The heavyweight division has undergone a much needed resurgence over the last few years in particular.
Anthony Joshua has drawn unprecedented crowds, selling out Wembley Stadium to capacity twice.
Whilst, WBC world champion Tyson Fury’s comeback story from the brink of suicide to dominating Deontay Wilder in a dramatic Las Vegas rematch has struck a chord with the nation.
Thousands flocked to Sin City in February; a site reminiscent of the British faithful which invaded Vegas for Ricky Hatton’s mega fights with Floyd Mayweather Jr and Manny Pacquaio, over a decade ago.
The pair are set for two fights next year, providing Joshua comes through a rescheduled clash with Kubrat Pulev and Fury takes care of business on December 5, with an opponent still to be confirmed after his trilogy with Wilder fell through.
Dillian Whyte gets his chance at revenge against Alexander Povetkin on November 21 and Derek Chisora attempts to upset the applecart against WBO mandatory Oleksandr Usyk on Saturday.
However, out of the last eight heavyweights mentioned, Joshua is the youngest at 31-years-old, with Povetkin the oldest at 41-years-old.
The landscape of the division is set to change over the course of the next five years and this golden period, which has recaptured the imagination of the public back to the fighting days of Lennox Lewis, Evander Holyfield and Mike Tyson will soon make way for a new crop of heavyweights.
From a UK standpoint, 22-year-old, British and Commonwealth champion Daniel Dubois is widely regarded as a future heavyweight great, despite a high stakes showdown against Joe Joyce on November 28.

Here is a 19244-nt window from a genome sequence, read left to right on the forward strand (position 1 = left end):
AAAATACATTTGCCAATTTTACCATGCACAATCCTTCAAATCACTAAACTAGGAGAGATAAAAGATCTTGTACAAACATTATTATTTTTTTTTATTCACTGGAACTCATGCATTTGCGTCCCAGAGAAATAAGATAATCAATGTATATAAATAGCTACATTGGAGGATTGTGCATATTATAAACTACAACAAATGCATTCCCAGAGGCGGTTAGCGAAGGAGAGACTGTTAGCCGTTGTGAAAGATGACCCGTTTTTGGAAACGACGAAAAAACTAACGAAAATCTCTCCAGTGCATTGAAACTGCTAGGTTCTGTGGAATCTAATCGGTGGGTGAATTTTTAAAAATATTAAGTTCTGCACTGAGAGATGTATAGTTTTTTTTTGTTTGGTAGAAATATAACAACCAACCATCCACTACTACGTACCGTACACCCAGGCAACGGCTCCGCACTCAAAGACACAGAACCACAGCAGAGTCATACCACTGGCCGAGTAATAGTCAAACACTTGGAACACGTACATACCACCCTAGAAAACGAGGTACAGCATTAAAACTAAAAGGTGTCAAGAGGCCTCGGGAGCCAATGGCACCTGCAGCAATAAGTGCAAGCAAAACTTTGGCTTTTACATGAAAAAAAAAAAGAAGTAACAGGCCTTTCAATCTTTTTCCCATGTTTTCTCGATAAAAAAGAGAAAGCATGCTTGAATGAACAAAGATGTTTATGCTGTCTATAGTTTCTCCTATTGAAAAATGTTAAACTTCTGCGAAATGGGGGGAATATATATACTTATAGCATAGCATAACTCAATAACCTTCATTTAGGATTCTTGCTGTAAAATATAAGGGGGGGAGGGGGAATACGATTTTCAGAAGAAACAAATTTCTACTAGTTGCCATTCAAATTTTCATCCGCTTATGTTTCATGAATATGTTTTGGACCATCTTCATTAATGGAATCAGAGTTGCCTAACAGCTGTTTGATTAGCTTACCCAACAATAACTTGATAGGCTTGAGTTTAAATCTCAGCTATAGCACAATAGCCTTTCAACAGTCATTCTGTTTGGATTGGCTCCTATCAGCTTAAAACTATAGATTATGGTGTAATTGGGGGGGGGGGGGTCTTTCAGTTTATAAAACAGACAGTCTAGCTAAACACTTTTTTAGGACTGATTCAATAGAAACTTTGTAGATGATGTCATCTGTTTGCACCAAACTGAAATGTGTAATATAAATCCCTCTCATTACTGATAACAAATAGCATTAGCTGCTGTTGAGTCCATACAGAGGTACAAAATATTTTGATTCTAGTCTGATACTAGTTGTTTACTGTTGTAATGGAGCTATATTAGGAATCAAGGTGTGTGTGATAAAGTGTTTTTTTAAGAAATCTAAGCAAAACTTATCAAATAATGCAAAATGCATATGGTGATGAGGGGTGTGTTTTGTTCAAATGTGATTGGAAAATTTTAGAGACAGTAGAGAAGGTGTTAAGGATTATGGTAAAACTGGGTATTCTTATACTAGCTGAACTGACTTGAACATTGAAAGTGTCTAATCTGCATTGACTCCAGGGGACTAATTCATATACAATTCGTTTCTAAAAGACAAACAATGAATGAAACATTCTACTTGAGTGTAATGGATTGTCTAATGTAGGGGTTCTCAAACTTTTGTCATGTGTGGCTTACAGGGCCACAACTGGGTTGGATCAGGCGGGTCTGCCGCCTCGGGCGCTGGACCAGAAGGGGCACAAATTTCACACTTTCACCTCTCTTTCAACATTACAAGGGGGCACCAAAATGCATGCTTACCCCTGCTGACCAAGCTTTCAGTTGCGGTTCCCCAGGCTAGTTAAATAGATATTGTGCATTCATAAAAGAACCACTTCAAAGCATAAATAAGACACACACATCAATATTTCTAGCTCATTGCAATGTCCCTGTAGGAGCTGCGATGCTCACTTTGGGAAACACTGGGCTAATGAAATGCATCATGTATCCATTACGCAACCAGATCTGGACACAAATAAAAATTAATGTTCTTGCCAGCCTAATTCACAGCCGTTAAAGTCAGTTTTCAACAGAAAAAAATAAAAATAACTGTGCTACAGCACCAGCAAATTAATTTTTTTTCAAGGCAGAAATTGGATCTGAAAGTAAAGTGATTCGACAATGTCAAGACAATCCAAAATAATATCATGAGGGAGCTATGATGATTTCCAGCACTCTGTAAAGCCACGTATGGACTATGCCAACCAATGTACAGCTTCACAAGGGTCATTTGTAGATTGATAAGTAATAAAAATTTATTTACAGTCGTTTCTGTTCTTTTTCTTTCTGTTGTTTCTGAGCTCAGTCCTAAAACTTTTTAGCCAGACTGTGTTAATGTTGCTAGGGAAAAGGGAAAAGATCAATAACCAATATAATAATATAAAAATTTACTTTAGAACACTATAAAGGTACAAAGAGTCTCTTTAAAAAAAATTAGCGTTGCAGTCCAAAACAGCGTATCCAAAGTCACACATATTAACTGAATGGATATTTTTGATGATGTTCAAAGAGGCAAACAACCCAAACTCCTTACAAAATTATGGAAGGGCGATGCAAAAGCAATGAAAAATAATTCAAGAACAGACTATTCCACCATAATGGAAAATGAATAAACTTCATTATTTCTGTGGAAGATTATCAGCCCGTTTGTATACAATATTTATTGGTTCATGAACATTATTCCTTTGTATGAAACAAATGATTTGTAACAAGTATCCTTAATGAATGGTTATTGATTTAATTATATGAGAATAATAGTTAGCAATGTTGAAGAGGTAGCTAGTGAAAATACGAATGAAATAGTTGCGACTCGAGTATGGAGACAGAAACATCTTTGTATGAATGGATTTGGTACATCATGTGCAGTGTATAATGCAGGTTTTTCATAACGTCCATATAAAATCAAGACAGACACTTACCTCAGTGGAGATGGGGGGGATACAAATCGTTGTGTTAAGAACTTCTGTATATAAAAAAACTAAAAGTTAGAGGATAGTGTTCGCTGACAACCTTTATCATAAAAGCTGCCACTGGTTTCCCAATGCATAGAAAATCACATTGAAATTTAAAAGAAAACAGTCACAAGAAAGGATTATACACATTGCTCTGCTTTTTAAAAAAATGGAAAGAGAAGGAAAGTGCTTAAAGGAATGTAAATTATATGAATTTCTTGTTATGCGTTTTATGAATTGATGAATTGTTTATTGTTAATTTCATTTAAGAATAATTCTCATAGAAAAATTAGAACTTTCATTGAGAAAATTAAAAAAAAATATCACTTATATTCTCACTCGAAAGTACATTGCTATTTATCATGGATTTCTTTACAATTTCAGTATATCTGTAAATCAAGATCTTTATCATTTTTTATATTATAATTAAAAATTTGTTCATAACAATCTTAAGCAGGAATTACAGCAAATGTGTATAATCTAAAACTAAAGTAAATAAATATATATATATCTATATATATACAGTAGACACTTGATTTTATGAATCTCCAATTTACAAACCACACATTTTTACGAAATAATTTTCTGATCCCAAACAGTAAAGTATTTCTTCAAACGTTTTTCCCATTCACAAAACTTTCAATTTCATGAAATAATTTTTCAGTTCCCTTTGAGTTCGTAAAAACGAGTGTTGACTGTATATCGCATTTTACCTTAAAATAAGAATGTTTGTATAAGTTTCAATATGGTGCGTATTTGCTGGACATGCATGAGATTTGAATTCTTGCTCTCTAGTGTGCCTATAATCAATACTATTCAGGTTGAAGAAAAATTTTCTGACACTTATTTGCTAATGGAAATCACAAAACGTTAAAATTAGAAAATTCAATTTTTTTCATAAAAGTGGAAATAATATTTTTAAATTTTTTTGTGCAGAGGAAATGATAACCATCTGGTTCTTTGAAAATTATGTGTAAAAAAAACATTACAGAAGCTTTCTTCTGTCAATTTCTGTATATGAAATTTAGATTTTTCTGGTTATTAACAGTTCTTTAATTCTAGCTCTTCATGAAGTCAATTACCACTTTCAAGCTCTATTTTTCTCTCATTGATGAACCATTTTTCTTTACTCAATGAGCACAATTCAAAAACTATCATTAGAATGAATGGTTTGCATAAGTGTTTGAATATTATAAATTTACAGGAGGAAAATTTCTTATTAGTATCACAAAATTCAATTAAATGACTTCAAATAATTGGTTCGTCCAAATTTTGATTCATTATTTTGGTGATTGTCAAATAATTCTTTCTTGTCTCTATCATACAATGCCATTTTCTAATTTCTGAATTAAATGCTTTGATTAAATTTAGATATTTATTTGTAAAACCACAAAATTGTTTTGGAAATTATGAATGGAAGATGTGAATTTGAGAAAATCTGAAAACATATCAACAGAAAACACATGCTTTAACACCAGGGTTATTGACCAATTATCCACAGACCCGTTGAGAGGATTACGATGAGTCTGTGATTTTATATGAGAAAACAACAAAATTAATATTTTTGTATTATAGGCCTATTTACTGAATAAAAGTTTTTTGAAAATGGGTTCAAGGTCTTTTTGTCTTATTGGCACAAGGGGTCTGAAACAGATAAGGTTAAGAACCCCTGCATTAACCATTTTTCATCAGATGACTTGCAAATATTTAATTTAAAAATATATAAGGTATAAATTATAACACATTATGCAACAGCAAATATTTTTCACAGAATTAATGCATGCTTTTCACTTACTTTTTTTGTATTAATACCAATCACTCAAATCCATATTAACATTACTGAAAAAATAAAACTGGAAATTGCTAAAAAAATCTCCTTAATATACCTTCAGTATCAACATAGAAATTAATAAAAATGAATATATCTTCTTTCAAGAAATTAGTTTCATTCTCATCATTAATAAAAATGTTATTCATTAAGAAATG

David Adeleye, also under Frank Warren’s Queensberry stable and a sparring partner to Tyson Fury is displaying early potential with three knockouts from as many victories.
In the USA, another ‘Gypsy King’ training partner, Jared Anderson (6-0, 6 KOs) has all the credentials to reach the same heights.
A four-time US national champion at youth, junior and elite level, ‘Big Baby’ has won all six of his opening professional bouts by stoppage and makes his fourth appearance inside the Top Rank Bubble in Las Vegas on Saturday night, on the undercard of Naoya Inoue’s Bantamweight world title showdown against Jason Moloney.
By his own admission, boxing was not Anderson’s preferred option growing up, however six years in and the ambitious Ohio native sees himself as the USA’s next heavyweight ruler.
“I didn’t want to be a boxer when I was younger. It kind of grew on me when I got older,” Anderson told Pro Boxing Fans.
“I started off boxing when I was 8 years old. I probably didn’t start taking it serious and actually really wanting to box until I was like 13/14.
“There were a few years I was just in it to be it. I had some friends in boxing so I would come to practices and stuff with my friends.
“Other than that I was just there, then I started to take it serious and that was when I started to excel.
“Without a doubt, I believe I’m the next best thing. I believe im going to be the fighting pride for sure.”